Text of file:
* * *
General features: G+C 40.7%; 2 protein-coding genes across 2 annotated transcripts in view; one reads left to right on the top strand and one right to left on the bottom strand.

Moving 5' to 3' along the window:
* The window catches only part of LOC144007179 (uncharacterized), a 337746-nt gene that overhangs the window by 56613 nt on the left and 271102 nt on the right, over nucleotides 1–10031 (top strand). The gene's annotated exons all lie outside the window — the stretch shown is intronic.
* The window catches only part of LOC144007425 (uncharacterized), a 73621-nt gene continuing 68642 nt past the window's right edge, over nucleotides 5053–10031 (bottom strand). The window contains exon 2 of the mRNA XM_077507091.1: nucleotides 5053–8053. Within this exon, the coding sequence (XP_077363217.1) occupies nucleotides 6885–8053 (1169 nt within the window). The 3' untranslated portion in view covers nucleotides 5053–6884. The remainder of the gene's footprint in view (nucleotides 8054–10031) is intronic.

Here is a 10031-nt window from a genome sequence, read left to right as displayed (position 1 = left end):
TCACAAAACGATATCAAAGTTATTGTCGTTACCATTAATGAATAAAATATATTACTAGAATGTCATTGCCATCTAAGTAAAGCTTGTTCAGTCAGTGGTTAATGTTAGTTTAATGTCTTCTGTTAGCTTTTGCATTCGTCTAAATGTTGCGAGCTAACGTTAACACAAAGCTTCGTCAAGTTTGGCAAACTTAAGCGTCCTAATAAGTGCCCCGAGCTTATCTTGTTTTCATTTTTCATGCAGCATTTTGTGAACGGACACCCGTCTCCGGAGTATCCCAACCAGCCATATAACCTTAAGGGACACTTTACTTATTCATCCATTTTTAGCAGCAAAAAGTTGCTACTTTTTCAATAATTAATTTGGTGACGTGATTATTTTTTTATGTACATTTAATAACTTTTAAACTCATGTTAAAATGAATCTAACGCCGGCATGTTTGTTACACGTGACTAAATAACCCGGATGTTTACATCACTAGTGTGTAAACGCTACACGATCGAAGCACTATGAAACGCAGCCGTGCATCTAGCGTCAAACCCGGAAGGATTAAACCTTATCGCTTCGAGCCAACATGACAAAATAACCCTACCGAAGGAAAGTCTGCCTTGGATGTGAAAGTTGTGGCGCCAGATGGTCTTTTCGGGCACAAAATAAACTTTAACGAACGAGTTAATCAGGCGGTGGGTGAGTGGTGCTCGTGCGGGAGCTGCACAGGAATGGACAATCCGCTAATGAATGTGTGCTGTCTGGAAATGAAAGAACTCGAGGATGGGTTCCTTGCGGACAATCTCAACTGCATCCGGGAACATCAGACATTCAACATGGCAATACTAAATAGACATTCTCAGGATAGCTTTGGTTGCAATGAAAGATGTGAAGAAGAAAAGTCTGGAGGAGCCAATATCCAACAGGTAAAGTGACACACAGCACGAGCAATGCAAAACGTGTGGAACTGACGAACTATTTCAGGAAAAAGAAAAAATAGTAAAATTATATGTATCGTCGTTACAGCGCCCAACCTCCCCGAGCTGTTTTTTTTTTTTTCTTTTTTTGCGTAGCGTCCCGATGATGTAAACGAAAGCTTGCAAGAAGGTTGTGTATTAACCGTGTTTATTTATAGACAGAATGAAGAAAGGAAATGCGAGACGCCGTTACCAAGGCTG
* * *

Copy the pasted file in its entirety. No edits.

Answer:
General features: G+C 40.7%; 2 protein-coding genes across 2 annotated transcripts in view; one reads left to right on the top strand and one right to left on the bottom strand.

Moving 5' to 3' along the window:
* The window catches only part of LOC144007179 (uncharacterized), a 337746-nt gene that overhangs the window by 56613 nt on the left and 271102 nt on the right, over nucleotides 1–10031 (top strand). The gene's annotated exons all lie outside the window — the stretch shown is intronic.
* The window catches only part of LOC144007425 (uncharacterized), a 73621-nt gene continuing 68642 nt past the window's right edge, over nucleotides 5053–10031 (bottom strand). The window contains exon 2 of the mRNA XM_077507091.1: nucleotides 5053–8053. Within this exon, the coding sequence (XP_077363217.1) occupies nucleotides 6885–8053 (1169 nt within the window). The 3' untranslated portion in view covers nucleotides 5053–6884. The remainder of the gene's footprint in view (nucleotides 8054–10031) is intronic.

Here is a 10031-nt window from a genome sequence, read left to right as displayed (position 1 = left end):
TCACAAAACGATATCAAAGTTATTGTCGTTACCATTAATGAATAAAATATATTACTAGAATGTCATTGCCATCTAAGTAAAGCTTGTTCAGTCAGTGGTTAATGTTAGTTTAATGTCTTCTGTTAGCTTTTGCATTCGTCTAAATGTTGCGAGCTAACGTTAACACAAAGCTTCGTCAAGTTTGGCAAACTTAAGCGTCCTAATAAGTGCCCCGAGCTTATCTTGTTTTCATTTTTCATGCAGCATTTTGTGAACGGACACCCGTCTCCGGAGTATCCCAACCAGCCATATAACCTTAAGGGACACTTTACTTATTCATCCATTTTTAGCAGCAAAAAGTTGCTACTTTTTCAATAATTAATTTGGTGACGTGATTATTTTTTTATGTACATTTAATAACTTTTAAACTCATGTTAAAATGAATCTAACGCCGGCATGTTTGTTACACGTGACTAAATAACCCGGATGTTTACATCACTAGTGTGTAAACGCTACACGATCGAAGCACTATGAAACGCAGCCGTGCATCTAGCGTCAAACCCGGAAGGATTAAACCTTATCGCTTCGAGCCAACATGACAAAATAACCCTACCGAAGGAAAGTCTGCCTTGGATGTGAAAGTTGTGGCGCCAGATGGTCTTTTCGGGCACAAAATAAACTTTAACGAACGAGTTAATCAGGCGGTGGGTGAGTGGTGCTCGTGCGGGAGCTGCACAGGAATGGACAATCCGCTAATGAATGTGTGCTGTCTGGAAATGAAAGAACTCGAGGATGGGTTCCTTGCGGACAATCTCAACTGCATCCGGGAACATCAGACATTCAACATGGCAATACTAAATAGACATTCTCAGGATAGCTTTGGTTGCAATGAAAGATGTGAAGAAGAAAAGTCTGGAGGAGCCAATATCCAACAGGTAAAGTGACACACAGCACGAGCAATGCAAAACGTGTGGAACTGACGAACTATTTCAGGAAAAAGAAAAAATAGTAAAATTATATGTATCGTCGTTACAGCGCCCAACCTCCCCGAGCTGTTTTTTTTTTTTTCTTTTTTTGCGTAGCGTCCCGATGATGTAAACGAAAGCTTGCAAGAAGGTTGTGTATTAACCGTGTTTATTTATAGACAGAATGAAGAAAGGAAATGCGAGACGCCGTTACCAAGGCTG